Review: To the Lighhouse, Virginia Woolf

It was such a slow read. This book requires a lot more leisure time and mental space than I could afford to be able to really get into it. Nothing happens, yet it captures life with an unmatched scope, minute detail and slicing penetration. It explores the very texture of it: how life happens without and within us, ran through the numerous filters of attitudes, ideas, impressions, moods, knowledge, position in the world, disposition, ability to perceive, how it unfolds inside, leaves traces or sifts through, how it shapes the ways we see it and think of it in the future.


It also explores relationships – not just the things we say and do to each other, but the very fundamentals of connecting to people, of connecting to the world, of the forces that hold us together with everything around us and the forces that scatters us apart, at the gush of a wind. It penetrates the structure of human perception in what I think is a remarkable feat of writing about the inner life: it’s stark, it rings so authentic, and it’s beautifully crafted. It achieves what Lily Briscoe strives for in vain all those years: it captures and retains the „jar on the nerves“ and puts it in precise, building-block words to reveal the meaning of life, which is – make the ephemeral, eternal. Leave a trace in others’ minds by transforming a mundane moment, one of myriads, with your presence so that they may hold it fixed in their minds as a moment when they saw it all differently, were different people.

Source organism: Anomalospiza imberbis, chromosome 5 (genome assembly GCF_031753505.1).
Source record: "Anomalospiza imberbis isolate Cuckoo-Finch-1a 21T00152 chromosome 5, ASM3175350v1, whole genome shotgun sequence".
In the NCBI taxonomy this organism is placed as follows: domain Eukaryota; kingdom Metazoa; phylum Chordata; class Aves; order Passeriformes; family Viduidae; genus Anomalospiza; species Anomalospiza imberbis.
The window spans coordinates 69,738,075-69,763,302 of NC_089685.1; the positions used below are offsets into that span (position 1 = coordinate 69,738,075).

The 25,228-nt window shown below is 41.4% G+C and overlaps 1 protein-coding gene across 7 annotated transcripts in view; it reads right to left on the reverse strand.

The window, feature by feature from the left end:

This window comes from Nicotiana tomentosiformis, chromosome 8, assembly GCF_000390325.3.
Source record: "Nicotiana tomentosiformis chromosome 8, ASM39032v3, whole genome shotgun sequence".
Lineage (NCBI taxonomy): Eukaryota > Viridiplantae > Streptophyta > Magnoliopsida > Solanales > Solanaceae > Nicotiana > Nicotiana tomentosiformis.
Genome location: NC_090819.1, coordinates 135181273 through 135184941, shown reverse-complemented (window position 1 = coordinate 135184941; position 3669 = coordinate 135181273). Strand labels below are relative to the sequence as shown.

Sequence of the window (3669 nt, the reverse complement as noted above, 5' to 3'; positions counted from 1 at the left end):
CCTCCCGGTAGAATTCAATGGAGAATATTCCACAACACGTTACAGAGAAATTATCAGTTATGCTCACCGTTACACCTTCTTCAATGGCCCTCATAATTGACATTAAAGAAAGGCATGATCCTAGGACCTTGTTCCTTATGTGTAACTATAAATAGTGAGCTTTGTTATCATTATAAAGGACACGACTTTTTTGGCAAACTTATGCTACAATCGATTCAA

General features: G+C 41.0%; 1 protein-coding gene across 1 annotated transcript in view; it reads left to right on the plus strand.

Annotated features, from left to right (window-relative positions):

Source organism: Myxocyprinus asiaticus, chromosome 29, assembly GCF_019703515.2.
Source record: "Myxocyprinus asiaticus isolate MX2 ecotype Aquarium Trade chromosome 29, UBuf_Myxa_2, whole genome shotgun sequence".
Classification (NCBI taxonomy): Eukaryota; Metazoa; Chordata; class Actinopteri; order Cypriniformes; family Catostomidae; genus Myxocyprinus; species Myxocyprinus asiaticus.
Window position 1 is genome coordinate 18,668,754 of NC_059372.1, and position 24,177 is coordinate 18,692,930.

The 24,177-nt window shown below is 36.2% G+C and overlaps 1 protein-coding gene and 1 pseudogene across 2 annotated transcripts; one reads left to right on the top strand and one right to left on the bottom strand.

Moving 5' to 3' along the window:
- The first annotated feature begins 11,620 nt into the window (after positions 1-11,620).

This is, hands down, the most beautiful prose I have ever read. Here’s a sample – a description of a place after the humans have abandoned it:

So with the house empty and the doors locked and the mattresses rolled round, those stray airs, advance guards of great armies, blustered in, brushed bare boards, nibbled and fanned, met nothing in bedroom or drawing-room that wholly resisted them but only hangings that flapped, wood that creaked, the bare legs of tables, saucepans and china already furred, tarnished, cracked. What people had shed and left – a pair of shoes, a shooting cap, some faded skirts and coats in wardrobes – those alone kept the human shape and in the emptiness indicated how once they were filled and animated; how how once hands were busy with hooks and buttons; how once the looking-glass had held a face; had held a world hollowed out in which a figure turned, a hand flashed, the door opened, in came children rushing and tumbling; and went out again. Now, day after day, light turned, like a flower reflected in water, its clear image on the wall opposite. Only the shadows of the trees, flourishing in the wind, made obeisance on the wall, and for a moment darkened the pool in which light reflected itself; or birds, flying, made a soft spot flutter slowly across the bedroom floor.


1 thought on “Review: To the Lighhouse, Virginia Woolf

  1. Pingback: 2015 Reading Challenge | Slightly Critical

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